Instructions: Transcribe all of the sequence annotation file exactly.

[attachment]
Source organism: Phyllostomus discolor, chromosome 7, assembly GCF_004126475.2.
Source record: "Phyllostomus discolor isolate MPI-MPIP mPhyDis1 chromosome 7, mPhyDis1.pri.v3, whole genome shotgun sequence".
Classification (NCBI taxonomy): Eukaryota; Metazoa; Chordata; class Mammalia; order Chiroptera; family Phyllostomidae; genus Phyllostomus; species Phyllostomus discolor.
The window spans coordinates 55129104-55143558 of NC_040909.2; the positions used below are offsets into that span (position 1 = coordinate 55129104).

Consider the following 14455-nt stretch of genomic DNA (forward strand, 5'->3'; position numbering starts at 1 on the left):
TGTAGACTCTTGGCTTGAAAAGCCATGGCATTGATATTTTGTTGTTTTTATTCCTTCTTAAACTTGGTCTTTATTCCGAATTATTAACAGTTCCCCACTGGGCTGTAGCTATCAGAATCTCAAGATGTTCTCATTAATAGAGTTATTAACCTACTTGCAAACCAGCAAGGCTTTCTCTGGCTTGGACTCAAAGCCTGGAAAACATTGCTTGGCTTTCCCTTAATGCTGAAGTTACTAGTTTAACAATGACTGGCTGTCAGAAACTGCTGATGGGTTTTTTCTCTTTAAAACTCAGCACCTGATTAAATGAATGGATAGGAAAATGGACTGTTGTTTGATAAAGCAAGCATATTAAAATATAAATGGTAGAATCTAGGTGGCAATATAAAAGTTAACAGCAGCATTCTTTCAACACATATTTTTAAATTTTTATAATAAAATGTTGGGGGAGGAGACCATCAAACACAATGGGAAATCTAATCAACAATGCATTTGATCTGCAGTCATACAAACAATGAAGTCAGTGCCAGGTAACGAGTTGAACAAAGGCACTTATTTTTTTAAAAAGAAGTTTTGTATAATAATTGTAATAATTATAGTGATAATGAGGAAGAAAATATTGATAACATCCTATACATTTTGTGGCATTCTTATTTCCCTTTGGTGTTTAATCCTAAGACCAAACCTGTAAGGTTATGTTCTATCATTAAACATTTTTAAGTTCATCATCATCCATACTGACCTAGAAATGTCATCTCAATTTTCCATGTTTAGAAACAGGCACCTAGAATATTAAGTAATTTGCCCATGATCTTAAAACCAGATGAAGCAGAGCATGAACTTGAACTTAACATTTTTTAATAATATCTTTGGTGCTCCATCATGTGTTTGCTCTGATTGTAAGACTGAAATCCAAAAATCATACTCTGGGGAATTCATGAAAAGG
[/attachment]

Source organism: Phyllostomus discolor, chromosome 7, assembly GCF_004126475.2.
Source record: "Phyllostomus discolor isolate MPI-MPIP mPhyDis1 chromosome 7, mPhyDis1.pri.v3, whole genome shotgun sequence".
Classification (NCBI taxonomy): Eukaryota; Metazoa; Chordata; class Mammalia; order Chiroptera; family Phyllostomidae; genus Phyllostomus; species Phyllostomus discolor.
The window spans coordinates 55129104-55143558 of NC_040909.2; the positions used below are offsets into that span (position 1 = coordinate 55129104).

Consider the following 14455-nt stretch of genomic DNA (forward strand, 5'->3'; position numbering starts at 1 on the left):
TGTAGACTCTTGGCTTGAAAAGCCATGGCATTGATATTTTGTTGTTTTTATTCCTTCTTAAACTTGGTCTTTATTCCGAATTATTAACAGTTCCCCACTGGGCTGTAGCTATCAGAATCTCAAGATGTTCTCATTAATAGAGTTATTAACCTACTTGCAAACCAGCAAGGCTTTCTCTGGCTTGGACTCAAAGCCTGGAAAACATTGCTTGGCTTTCCCTTAATGCTGAAGTTACTAGTTTAACAATGACTGGCTGTCAGAAACTGCTGATGGGTTTTTTCTCTTTAAAACTCAGCACCTGATTAAATGAATGGATAGGAAAATGGACTGTTGTTTGATAAAGCAAGCATATTAAAATATAAATGGTAGAATCTAGGTGGCAATATAAAAGTTAACAGCAGCATTCTTTCAACACATATTTTTAAATTTTTATAATAAAATGTTGGGGGAGGAGACCATCAAACACAATGGGAAATCTAATCAACAATGCATTTGATCTGCAGTCATACAAACAATGAAGTCAGTGCCAGGTAACGAGTTGAACAAAGGCACTTATTTTTTTAAAAAGAAGTTTTGTATAATAATTGTAATAATTATAGTGATAATGAGGAAGAAAATATTGATAACATCCTATACATTTTGTGGCATTCTTATTTCCCTTTGGTGTTTAATCCTAAGACCAAACCTGTAAGGTTATGTTCTATCATTAAACATTTTTAAGTTCATCATCATCCATACTGACCTAGAAATGTCATCTCAATTTTCCATGTTTAGAAACAGGCACCTAGAATATTAAGTAATTTGCCCATGATCTTAAAACCAGATGAAGCAGAGCATGAACTTGAACTTAACATTTTTTAATAATATCTTTGGTGCTCCATCATGTGTTTGCTCTGATTGTAAGACTGAAATCCAAAAATCATACTCTGGGGAATTCATGAAAAGG